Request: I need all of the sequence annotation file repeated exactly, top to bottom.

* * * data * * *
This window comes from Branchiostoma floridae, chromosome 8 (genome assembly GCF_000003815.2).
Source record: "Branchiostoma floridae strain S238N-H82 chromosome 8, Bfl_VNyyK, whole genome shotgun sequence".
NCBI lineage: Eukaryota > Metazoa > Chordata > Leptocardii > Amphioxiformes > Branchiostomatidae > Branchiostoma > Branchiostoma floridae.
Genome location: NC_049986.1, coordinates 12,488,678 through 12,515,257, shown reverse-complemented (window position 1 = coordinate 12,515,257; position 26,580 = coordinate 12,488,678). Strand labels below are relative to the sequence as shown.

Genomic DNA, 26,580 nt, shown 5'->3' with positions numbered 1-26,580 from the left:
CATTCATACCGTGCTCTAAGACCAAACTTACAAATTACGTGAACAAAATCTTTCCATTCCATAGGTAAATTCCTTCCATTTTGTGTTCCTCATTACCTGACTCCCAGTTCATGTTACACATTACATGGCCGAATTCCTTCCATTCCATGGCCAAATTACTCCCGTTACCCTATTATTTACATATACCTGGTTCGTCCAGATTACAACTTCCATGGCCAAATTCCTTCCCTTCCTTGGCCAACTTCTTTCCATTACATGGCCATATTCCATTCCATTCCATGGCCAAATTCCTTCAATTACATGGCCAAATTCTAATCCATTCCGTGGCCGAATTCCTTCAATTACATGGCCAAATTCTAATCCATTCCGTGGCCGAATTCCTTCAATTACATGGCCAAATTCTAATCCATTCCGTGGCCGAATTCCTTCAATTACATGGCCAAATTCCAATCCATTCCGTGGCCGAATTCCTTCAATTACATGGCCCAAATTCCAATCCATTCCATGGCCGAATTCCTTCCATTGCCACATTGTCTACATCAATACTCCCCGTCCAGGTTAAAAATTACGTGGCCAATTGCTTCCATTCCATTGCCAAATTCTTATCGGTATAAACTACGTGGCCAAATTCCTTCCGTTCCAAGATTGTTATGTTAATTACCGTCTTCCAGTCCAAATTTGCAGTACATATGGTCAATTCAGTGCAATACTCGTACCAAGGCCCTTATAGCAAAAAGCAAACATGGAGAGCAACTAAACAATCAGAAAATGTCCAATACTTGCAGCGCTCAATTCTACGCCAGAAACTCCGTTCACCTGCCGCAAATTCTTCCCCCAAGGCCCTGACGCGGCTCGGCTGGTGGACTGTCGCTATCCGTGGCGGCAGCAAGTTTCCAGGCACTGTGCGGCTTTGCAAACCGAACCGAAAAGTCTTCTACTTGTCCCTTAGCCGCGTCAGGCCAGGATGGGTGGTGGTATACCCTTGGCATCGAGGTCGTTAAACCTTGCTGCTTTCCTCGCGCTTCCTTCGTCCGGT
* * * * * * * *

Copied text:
This window comes from Branchiostoma floridae, chromosome 8 (genome assembly GCF_000003815.2).
Source record: "Branchiostoma floridae strain S238N-H82 chromosome 8, Bfl_VNyyK, whole genome shotgun sequence".
NCBI lineage: Eukaryota > Metazoa > Chordata > Leptocardii > Amphioxiformes > Branchiostomatidae > Branchiostoma > Branchiostoma floridae.
Genome location: NC_049986.1, coordinates 12,488,678 through 12,515,257, shown reverse-complemented (window position 1 = coordinate 12,515,257; position 26,580 = coordinate 12,488,678). Strand labels below are relative to the sequence as shown.

Genomic DNA, 26,580 nt, shown 5'->3' with positions numbered 1-26,580 from the left:
CATTCATACCGTGCTCTAAGACCAAACTTACAAATTACGTGAACAAAATCTTTCCATTCCATAGGTAAATTCCTTCCATTTTGTGTTCCTCATTACCTGACTCCCAGTTCATGTTACACATTACATGGCCGAATTCCTTCCATTCCATGGCCAAATTACTCCCGTTACCCTATTATTTACATATACCTGGTTCGTCCAGATTACAACTTCCATGGCCAAATTCCTTCCCTTCCTTGGCCAACTTCTTTCCATTACATGGCCATATTCCATTCCATTCCATGGCCAAATTCCTTCAATTACATGGCCAAATTCTAATCCATTCCGTGGCCGAATTCCTTCAATTACATGGCCAAATTCTAATCCATTCCGTGGCCGAATTCCTTCAATTACATGGCCAAATTCTAATCCATTCCGTGGCCGAATTCCTTCAATTACATGGCCAAATTCCAATCCATTCCGTGGCCGAATTCCTTCAATTACATGGCCCAAATTCCAATCCATTCCATGGCCGAATTCCTTCCATTGCCACATTGTCTACATCAATACTCCCCGTCCAGGTTAAAAATTACGTGGCCAATTGCTTCCATTCCATTGCCAAATTCTTATCGGTATAAACTACGTGGCCAAATTCCTTCCGTTCCAAGATTGTTATGTTAATTACCGTCTTCCAGTCCAAATTTGCAGTACATATGGTCAATTCAGTGCAATACTCGTACCAAGGCCCTTATAGCAAAAAGCAAACATGGAGAGCAACTAAACAATCAGAAAATGTCCAATACTTGCAGCGCTCAATTCTACGCCAGAAACTCCGTTCACCTGCCGCAAATTCTTCCCCCAAGGCCCTGACGCGGCTCGGCTGGTGGACTGTCGCTATCCGTGGCGGCAGCAAGTTTCCAGGCACTGTGCGGCTTTGCAAACCGAACCGAAAAGTCTTCTACTTGTCCCTTAGCCGCGTCAGGCCAGGATGGGTGGTGGTATACCCTTGGCATCGAGGTCGTTAAACCTTGCTGCTTTCCTCGCGCTTCCTTCGTCCGGT